The long-term use of over-the-counter (OTC) anti-inflammatory drugs can inhibit muscle growth in young, healthy individuals engaging in weight training, according to a new study from Karolinska Institutet, reporting on the effects of ibuprofen on the skeletal muscles and published in Acta Physiologica.
Most mild analgesic and antipyretic OTC drugs, apart from paracetamol, are of the NSAID (non steroidal anti-inflammatory drugs) kind. These drugs are some of the most widely consumed in the world, and they all inhibit the so-called COX enzymes.
In the present study, healthy 18 to 35-year-old men and women were randomly assigned to two groups, one that took a relatively high dose of NSAID (1,200 mg ibuprofen, which is a normal 24-hour dose) and one a relatively low dose (75 mg acetylsalicylic acid) every day for eight weeks. During the same period, the participants also engaged in supervised weight-training exercises for the thigh muscles two to three times a week. The researchers then measured certain variables, such as muscle growth, muscle strength and anti-inflammatory markers in the muscles. It was found that after eight weeks, the increase in muscle volume, as measured by MR imaging, was twice as large in the low-dose aspirin group as in the high-dose ibuprofen group.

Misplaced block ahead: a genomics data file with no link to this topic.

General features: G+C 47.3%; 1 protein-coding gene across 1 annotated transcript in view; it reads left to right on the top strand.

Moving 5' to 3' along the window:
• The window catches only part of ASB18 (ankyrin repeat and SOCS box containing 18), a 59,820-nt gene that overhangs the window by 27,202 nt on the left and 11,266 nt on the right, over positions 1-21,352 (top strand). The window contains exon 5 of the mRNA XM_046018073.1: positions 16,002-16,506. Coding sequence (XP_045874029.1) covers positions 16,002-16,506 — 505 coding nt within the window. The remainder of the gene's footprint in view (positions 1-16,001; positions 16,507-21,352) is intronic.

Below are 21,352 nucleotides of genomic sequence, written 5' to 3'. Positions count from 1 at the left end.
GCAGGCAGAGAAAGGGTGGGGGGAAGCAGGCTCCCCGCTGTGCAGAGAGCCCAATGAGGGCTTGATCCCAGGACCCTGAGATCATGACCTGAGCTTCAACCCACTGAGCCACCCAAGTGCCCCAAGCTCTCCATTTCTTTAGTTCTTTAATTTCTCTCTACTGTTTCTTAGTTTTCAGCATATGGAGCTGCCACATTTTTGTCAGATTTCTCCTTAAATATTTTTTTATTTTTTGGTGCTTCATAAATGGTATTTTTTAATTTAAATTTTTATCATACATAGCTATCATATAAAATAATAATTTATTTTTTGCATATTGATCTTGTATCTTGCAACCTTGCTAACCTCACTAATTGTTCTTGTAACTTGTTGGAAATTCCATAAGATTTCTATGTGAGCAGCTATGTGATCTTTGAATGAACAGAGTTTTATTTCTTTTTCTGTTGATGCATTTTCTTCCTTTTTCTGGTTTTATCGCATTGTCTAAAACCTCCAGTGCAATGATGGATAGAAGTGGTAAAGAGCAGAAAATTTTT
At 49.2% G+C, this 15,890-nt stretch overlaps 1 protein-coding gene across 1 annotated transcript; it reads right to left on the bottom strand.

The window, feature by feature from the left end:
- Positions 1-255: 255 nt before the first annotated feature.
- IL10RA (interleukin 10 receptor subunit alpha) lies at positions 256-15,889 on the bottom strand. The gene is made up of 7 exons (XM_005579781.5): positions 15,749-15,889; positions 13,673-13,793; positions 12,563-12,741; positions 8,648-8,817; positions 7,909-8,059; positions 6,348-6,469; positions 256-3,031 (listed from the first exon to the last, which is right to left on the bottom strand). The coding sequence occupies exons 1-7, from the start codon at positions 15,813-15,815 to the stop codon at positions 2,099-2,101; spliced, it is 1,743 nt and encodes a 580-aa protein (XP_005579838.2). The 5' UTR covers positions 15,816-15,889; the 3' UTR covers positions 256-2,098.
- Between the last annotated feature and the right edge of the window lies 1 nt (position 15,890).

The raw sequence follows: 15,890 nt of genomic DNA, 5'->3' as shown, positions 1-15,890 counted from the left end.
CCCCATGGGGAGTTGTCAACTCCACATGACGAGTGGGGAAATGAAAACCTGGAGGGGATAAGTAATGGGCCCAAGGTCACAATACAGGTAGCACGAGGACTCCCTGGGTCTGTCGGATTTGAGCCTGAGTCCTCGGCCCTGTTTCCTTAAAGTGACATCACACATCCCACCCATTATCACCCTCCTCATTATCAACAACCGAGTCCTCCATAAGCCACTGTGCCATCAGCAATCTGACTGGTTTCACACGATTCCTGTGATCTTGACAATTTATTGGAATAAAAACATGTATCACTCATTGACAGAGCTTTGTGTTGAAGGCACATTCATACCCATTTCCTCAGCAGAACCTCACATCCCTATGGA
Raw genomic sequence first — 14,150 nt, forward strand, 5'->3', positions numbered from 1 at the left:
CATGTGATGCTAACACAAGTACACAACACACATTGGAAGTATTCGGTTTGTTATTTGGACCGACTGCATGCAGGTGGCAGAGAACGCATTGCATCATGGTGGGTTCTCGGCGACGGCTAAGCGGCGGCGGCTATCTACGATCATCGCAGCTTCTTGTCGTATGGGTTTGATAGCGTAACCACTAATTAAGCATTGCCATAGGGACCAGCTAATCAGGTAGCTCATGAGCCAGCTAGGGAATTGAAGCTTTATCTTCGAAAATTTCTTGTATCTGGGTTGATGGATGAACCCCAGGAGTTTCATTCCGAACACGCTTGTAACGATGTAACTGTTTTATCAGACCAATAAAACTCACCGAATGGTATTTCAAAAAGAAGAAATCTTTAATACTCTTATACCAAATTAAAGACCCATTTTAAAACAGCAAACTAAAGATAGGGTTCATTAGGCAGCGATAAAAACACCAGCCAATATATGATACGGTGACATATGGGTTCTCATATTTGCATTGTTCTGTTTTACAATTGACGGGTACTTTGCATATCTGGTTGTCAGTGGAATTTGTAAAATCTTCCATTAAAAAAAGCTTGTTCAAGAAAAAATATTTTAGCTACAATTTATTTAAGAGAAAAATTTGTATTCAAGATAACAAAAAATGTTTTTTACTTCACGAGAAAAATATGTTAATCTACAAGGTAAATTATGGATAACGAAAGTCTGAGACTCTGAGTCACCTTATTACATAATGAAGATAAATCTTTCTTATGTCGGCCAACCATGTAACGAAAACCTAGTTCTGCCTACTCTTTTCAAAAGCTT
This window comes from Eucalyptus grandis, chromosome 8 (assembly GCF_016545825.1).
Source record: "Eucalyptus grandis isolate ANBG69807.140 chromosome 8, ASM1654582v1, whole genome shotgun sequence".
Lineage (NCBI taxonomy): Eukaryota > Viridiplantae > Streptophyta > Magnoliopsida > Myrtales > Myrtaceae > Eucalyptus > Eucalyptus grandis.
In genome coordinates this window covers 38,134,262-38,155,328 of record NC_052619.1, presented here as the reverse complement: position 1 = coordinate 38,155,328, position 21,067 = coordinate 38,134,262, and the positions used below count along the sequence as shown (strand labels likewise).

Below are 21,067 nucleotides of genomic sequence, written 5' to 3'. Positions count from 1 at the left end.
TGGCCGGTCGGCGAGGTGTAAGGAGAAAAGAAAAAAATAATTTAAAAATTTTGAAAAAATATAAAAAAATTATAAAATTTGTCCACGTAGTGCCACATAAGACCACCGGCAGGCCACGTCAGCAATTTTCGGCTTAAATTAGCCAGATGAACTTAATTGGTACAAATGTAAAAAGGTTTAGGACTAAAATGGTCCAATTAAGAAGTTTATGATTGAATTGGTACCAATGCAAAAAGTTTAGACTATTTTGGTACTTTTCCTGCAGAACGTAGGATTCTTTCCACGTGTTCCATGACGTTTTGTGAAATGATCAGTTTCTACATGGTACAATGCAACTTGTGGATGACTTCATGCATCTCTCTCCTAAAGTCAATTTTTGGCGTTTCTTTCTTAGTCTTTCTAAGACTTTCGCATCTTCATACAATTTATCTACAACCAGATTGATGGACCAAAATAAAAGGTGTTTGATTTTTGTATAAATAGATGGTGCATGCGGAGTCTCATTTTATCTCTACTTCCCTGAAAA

"The results are extremely interesting since the use of anti-inflammatory drugs is so globally widespread, not least amongst elite athletes and recreationally active individuals," says principal investigator Tommy Lundberg, researcher at Karolinska Institutet's Department of Laboratory Medicine. "We chose to look at the effect of ibuprofen as it is the most well-studied anti-inflammatory drug on the market, but we believe that high doses of all types of OTC NSAIDs have similar effects."
Muscle strength was also impaired with high doses of anti-inflammatory drugs, but not to such a pronounced extent. Analyses of muscle biopsies showed that classical markers for inflammation were inhibited in the muscles of the ibuprofen group.
"This suggests that muscular inflammation processes when combined with weight training are beneficial to the long-term development of new muscle mass, at least in the young," says Dr Lundberg. "Our results suggest that young people who do weight training to increase their muscle mass should avoid regular high doses of anti-inflammatory drugs."
The results partly contradict studies in older populations, which have indicated that anti-inflammatory drugs can protect against age-related muscle-mass loss. The researchers think, therefore, that the mechanism regulating muscle mass differs between the old and the young.
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